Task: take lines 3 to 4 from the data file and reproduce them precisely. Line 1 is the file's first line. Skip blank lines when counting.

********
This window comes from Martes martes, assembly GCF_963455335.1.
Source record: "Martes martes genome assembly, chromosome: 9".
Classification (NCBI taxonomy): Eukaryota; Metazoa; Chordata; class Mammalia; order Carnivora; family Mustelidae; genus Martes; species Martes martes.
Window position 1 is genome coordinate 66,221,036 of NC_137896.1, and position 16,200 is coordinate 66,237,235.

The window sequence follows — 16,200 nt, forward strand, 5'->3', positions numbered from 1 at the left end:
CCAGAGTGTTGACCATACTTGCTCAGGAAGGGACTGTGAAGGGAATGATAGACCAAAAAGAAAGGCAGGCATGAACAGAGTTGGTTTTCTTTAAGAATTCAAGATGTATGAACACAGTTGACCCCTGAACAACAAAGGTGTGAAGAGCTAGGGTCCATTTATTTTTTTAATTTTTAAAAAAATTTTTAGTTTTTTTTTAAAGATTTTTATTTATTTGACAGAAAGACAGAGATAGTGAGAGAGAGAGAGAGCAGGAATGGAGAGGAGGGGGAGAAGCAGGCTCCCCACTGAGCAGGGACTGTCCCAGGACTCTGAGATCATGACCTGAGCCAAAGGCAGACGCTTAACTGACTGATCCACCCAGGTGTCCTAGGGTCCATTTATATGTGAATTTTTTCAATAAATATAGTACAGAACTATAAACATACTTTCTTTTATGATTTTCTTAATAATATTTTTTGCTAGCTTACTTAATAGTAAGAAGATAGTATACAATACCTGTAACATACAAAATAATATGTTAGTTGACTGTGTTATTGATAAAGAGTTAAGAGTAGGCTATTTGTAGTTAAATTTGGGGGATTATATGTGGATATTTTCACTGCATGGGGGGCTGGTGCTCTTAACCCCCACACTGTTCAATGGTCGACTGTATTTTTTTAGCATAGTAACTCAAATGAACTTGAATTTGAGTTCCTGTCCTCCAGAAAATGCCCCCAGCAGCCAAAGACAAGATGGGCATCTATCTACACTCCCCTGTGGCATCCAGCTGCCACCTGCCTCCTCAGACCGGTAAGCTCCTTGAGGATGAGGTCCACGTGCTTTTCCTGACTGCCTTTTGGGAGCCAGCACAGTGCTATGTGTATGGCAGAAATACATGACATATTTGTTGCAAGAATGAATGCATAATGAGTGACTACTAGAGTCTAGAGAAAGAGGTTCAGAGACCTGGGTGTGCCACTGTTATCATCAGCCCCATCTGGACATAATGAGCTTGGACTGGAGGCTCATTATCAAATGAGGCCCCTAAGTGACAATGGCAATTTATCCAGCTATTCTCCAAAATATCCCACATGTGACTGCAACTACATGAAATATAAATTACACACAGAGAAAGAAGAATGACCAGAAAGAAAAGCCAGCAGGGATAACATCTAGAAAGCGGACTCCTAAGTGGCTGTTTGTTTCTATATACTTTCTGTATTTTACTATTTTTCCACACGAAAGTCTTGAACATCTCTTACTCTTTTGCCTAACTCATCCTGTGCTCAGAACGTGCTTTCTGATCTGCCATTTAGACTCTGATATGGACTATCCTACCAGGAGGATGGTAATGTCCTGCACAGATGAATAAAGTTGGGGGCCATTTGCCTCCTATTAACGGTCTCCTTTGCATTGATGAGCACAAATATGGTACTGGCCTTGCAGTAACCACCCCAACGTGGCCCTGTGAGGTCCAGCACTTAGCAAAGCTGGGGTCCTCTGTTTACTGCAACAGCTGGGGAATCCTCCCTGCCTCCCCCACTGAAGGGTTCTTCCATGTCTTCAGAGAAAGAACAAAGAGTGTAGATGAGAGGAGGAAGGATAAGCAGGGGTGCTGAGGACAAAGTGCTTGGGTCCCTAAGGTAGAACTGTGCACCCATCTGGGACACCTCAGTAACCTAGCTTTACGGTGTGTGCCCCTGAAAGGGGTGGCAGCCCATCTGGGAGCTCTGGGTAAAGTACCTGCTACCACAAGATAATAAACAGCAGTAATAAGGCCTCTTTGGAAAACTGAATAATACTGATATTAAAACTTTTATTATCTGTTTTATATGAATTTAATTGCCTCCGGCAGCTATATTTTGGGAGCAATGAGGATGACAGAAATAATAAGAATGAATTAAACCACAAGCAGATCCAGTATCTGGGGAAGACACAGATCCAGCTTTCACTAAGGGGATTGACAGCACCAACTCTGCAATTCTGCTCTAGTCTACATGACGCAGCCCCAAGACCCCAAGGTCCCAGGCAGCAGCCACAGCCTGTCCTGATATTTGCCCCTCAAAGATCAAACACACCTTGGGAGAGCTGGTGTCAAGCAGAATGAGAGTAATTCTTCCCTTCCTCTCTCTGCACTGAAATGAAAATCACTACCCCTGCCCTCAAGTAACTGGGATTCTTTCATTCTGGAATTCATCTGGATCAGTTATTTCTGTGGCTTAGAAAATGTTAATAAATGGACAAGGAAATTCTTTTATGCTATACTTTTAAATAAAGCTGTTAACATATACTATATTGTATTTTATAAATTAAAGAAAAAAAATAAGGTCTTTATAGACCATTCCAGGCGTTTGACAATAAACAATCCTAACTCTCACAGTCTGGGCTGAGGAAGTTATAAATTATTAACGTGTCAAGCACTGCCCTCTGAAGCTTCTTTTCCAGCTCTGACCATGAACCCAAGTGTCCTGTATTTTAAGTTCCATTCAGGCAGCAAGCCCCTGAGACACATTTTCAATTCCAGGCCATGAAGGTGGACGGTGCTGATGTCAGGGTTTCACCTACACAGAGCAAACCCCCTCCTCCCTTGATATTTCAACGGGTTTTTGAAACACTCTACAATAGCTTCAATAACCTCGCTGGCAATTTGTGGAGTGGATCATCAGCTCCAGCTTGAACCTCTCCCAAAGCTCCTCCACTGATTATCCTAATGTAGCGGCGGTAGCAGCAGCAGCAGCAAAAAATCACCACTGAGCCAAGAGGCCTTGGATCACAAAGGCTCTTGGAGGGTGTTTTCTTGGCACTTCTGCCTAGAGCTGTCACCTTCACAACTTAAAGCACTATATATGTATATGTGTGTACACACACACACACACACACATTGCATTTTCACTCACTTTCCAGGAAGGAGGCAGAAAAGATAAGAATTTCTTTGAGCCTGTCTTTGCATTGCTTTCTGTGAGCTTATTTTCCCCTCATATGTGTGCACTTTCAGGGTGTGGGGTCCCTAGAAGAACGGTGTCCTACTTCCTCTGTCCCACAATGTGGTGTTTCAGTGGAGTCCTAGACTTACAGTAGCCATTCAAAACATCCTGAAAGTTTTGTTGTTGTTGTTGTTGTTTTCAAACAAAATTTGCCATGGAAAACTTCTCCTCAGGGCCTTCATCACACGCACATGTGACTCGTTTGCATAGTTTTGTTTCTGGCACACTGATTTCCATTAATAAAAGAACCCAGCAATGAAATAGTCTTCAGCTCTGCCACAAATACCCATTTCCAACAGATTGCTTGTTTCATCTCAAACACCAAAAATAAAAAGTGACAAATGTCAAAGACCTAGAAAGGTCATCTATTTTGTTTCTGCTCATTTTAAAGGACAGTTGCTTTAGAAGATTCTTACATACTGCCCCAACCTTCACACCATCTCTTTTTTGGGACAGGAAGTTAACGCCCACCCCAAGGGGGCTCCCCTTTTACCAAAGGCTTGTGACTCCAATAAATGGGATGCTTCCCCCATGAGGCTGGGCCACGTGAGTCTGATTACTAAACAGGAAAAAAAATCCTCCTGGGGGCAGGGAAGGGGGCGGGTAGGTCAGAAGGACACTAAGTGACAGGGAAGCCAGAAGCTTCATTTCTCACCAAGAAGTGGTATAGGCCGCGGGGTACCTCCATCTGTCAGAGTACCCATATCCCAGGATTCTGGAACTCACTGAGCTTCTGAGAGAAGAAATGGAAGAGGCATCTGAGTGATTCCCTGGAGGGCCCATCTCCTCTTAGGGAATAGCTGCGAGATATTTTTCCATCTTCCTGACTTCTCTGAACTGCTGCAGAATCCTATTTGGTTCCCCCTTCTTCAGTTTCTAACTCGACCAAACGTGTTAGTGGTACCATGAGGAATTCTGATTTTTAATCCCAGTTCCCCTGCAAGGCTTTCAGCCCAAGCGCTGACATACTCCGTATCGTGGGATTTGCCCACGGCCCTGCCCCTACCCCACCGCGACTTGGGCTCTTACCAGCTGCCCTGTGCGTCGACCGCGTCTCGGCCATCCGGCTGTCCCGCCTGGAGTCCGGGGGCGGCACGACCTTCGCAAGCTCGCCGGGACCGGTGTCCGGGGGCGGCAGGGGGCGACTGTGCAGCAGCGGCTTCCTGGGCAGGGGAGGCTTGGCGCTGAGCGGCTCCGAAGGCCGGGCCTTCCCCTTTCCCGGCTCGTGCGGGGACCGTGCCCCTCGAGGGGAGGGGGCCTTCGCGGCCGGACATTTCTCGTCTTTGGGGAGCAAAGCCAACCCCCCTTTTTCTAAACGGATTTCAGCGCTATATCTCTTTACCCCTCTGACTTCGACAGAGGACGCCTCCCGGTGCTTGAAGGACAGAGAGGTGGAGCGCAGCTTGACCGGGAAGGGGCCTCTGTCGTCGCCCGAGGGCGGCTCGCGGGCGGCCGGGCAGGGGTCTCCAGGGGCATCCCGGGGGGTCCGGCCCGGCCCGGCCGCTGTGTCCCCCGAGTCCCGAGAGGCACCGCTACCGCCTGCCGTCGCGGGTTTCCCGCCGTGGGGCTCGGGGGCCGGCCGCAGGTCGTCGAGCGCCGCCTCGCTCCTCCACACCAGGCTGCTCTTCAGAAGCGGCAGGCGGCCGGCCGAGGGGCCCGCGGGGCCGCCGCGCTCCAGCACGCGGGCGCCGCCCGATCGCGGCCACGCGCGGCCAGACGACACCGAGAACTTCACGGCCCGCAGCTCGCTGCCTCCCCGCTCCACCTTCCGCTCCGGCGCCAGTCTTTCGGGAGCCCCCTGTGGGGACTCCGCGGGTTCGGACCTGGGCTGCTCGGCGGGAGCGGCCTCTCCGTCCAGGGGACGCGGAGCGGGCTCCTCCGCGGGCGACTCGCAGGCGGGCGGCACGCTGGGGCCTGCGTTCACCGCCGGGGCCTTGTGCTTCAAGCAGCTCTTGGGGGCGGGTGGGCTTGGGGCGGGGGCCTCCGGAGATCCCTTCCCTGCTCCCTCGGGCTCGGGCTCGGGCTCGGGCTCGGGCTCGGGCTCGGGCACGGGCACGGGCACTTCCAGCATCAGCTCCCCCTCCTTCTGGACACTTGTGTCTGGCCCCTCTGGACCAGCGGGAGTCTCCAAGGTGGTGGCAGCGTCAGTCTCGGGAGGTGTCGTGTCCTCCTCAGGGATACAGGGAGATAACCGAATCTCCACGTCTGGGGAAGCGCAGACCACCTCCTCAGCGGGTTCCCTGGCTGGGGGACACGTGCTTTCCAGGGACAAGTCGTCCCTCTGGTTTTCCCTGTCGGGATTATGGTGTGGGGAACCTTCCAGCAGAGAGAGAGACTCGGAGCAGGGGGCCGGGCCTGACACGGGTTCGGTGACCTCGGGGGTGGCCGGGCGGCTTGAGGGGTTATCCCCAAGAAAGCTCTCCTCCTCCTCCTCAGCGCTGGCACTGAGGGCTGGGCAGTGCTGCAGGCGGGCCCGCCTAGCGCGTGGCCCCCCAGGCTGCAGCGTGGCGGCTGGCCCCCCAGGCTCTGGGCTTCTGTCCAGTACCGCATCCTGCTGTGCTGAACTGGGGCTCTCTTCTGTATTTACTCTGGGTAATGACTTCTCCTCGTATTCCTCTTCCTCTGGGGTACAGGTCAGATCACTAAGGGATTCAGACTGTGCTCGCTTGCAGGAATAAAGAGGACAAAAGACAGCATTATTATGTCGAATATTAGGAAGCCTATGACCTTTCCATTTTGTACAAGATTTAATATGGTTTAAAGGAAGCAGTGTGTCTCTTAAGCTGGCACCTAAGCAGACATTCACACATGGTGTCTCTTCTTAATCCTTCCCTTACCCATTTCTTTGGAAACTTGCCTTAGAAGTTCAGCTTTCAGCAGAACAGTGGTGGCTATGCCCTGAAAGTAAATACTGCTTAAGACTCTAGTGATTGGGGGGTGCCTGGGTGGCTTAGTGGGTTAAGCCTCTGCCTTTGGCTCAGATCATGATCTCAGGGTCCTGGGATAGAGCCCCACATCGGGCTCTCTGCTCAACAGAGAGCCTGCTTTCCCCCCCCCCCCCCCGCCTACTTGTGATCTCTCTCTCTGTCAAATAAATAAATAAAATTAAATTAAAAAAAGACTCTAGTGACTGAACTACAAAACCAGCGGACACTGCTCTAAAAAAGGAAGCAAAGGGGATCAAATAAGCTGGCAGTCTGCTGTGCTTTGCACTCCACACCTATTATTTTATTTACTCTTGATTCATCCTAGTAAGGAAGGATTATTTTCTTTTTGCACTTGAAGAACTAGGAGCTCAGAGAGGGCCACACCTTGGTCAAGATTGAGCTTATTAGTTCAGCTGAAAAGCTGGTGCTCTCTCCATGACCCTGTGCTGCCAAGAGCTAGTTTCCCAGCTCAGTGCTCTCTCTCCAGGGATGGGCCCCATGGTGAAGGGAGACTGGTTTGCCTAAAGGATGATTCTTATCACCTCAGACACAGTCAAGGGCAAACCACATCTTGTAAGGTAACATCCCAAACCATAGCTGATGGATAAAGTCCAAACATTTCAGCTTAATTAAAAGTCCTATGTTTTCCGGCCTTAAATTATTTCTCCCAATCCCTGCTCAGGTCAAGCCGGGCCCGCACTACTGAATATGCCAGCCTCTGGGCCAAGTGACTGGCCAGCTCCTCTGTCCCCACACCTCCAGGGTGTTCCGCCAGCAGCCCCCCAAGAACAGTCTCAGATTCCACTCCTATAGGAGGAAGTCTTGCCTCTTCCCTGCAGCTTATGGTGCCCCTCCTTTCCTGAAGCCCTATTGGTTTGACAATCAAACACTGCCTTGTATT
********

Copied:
Classification (NCBI taxonomy): Eukaryota; Metazoa; Chordata; class Mammalia; order Carnivora; family Mustelidae; genus Martes; species Martes martes.
Window position 1 is genome coordinate 66,221,036 of NC_137896.1, and position 16,200 is coordinate 66,237,235.